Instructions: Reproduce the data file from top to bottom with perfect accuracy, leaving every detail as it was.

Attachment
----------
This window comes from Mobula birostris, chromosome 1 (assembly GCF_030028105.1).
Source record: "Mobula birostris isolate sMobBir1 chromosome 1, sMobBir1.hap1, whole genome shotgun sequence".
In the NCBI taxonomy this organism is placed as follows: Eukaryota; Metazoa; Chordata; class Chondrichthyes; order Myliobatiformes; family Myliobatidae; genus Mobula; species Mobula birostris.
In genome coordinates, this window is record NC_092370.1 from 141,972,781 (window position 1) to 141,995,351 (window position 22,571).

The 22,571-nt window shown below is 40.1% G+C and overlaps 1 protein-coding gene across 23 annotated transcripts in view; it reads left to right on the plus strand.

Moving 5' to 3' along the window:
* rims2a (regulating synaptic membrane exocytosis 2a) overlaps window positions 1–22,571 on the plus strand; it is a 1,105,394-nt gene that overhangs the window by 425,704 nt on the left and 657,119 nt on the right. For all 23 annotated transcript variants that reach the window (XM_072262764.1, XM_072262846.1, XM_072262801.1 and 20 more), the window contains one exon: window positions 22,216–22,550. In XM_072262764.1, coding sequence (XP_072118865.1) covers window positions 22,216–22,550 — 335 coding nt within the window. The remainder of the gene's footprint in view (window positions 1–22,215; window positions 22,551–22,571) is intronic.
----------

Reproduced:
This window comes from Mobula birostris, chromosome 1 (assembly GCF_030028105.1).
Source record: "Mobula birostris isolate sMobBir1 chromosome 1, sMobBir1.hap1, whole genome shotgun sequence".
In the NCBI taxonomy this organism is placed as follows: Eukaryota; Metazoa; Chordata; class Chondrichthyes; order Myliobatiformes; family Myliobatidae; genus Mobula; species Mobula birostris.
In genome coordinates, this window is record NC_092370.1 from 141,972,781 (window position 1) to 141,995,351 (window position 22,571).

The 22,571-nt window shown below is 40.1% G+C and overlaps 1 protein-coding gene across 23 annotated transcripts in view; it reads left to right on the plus strand.

Moving 5' to 3' along the window:
* rims2a (regulating synaptic membrane exocytosis 2a) overlaps window positions 1–22,571 on the plus strand; it is a 1,105,394-nt gene that overhangs the window by 425,704 nt on the left and 657,119 nt on the right. For all 23 annotated transcript variants that reach the window (XM_072262764.1, XM_072262846.1, XM_072262801.1 and 20 more), the window contains one exon: window positions 22,216–22,550. In XM_072262764.1, coding sequence (XP_072118865.1) covers window positions 22,216–22,550 — 335 coding nt within the window. The remainder of the gene's footprint in view (window positions 1–22,215; window positions 22,551–22,571) is intronic.